Back in the late spring I did put down MD long enough to read On Chesil Beach by Ian McEwan because it was very short. At the time it had not come out in America, but it has by now, and everyone and their brother has reviewed it.
I was trying to remember if I found McEwan on my own, or if i found him in college. I know that I read Black Dogs in a class which was called "European Literature after the war," but the Professor admitted was really just a list of April Bernard's favorite authors. We read Calvino, Kundera, Highsmith and Muriel Spark. And Ian McEwan. I've always liked McEwan, but I believe he's becoming a better author as he goes along and I was trying to figure out why I think that. I went back and looked at Black Dogs. All of McEwan's books are about the impact of violence, both personal and political, both emotional and physical. I could say that he has learned to make us care about his characters more--but one does not like Ripley in Highsmith's books, but one cares about him in a strange way. (Having read April's own novel, Pirate Jenny, I did not like her protagonist either, but I liked the book.)
This book is a minute snapshot of a marriage or rather a wedding night gone wrong, in a time, as he reminds us when a wedding night still had weight and some apprehension.
What I have not found in any review is a discussion of the violence which may or may not have happened to the bride at some earlier point, and I can't decide if I've imagined it. My husband, who read it at my insistence after I finished, felt it was there, but very, very subtly.
What one always goes to McEwan for is sentences like this:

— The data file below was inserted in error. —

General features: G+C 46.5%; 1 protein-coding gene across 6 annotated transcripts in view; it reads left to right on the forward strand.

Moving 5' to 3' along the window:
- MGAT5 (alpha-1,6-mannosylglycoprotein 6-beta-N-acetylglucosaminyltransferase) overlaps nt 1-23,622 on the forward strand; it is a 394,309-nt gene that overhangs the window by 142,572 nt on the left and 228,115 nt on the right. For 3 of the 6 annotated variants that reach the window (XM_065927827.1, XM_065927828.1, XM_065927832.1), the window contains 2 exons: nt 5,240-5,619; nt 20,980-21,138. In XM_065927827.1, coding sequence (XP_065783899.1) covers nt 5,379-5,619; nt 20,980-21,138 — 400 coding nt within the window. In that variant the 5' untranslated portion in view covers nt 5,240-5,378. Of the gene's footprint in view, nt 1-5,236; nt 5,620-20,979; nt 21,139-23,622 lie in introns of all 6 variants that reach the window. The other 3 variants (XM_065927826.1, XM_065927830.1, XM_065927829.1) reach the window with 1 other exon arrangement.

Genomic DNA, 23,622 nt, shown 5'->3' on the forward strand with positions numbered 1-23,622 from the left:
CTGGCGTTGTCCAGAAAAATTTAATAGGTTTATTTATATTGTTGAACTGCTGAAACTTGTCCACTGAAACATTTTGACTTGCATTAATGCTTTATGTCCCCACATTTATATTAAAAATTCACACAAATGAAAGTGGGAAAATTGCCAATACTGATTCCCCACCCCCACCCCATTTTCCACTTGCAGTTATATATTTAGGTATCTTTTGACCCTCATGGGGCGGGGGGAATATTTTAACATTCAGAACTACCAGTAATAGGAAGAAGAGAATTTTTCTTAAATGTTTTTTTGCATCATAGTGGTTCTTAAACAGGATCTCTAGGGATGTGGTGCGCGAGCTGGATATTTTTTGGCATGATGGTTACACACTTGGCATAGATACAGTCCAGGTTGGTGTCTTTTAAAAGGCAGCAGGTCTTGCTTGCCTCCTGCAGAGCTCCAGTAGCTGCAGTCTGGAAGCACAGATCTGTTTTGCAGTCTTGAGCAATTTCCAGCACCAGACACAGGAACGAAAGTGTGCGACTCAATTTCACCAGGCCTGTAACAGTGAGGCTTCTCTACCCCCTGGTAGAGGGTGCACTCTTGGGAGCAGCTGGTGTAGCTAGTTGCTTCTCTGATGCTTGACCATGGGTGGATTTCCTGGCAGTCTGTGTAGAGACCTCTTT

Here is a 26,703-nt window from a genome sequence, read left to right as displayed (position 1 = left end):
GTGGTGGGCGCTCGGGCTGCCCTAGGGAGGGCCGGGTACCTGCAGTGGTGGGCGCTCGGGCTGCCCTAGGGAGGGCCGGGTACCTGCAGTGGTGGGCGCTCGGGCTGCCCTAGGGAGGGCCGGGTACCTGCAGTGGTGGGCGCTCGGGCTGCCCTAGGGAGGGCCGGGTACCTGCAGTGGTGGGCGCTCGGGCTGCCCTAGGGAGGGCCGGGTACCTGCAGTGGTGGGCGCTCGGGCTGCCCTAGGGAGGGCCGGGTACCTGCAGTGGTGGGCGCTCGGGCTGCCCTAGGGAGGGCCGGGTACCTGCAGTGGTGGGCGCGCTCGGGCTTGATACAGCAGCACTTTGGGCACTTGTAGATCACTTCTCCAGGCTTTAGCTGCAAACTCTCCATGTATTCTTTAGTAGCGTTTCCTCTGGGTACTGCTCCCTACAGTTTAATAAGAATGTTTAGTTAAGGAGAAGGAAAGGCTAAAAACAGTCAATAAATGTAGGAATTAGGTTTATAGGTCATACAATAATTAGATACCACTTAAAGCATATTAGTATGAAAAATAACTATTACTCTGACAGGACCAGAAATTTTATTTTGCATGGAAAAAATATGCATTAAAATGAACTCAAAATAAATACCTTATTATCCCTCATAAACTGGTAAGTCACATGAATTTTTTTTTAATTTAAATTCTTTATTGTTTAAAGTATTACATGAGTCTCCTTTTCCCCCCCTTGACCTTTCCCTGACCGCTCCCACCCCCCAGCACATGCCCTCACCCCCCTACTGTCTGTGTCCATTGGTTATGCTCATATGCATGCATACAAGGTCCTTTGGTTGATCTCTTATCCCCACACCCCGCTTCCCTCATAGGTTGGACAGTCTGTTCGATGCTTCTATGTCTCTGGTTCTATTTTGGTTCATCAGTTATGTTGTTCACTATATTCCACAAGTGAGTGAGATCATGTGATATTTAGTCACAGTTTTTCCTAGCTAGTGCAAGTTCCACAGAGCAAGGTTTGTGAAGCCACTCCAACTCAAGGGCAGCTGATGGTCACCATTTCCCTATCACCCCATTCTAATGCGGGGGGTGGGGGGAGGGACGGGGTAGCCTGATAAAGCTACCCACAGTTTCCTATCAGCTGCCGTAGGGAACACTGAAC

I do not know if this was actually the case or not, but in memory each of my few visits to her in the nursing home in the spring and summer of 1987 took place on days of rain and high wind. Perhaps there was only once such day, and it has blown itself across the others. [italics are mine].
That's from Black Dogs and I found it again (to Mirror XP) because I had underlined it the first time round.
I cannot now find the phrases that I wanted from On Chesil Beach because it was a hardback and my husband paid for it and so I did not annotate.
Quotes from it have abounded in the reviews--the capturing of a time in Britain after WWII and before Profumo and boiling it all down into these two lovers is McEwan's genius. What I do dislike is the reviewers repeated comments that these were two people who "got married for all the wrong reasons." I think they wanted to get married for all the right reasons--they loved, they liked. They knew the other well enough, but they did not know themselves--and as in life, that is the tragedy.
(Now I can put away the McEwans which have been lingering in my to deal with pile.)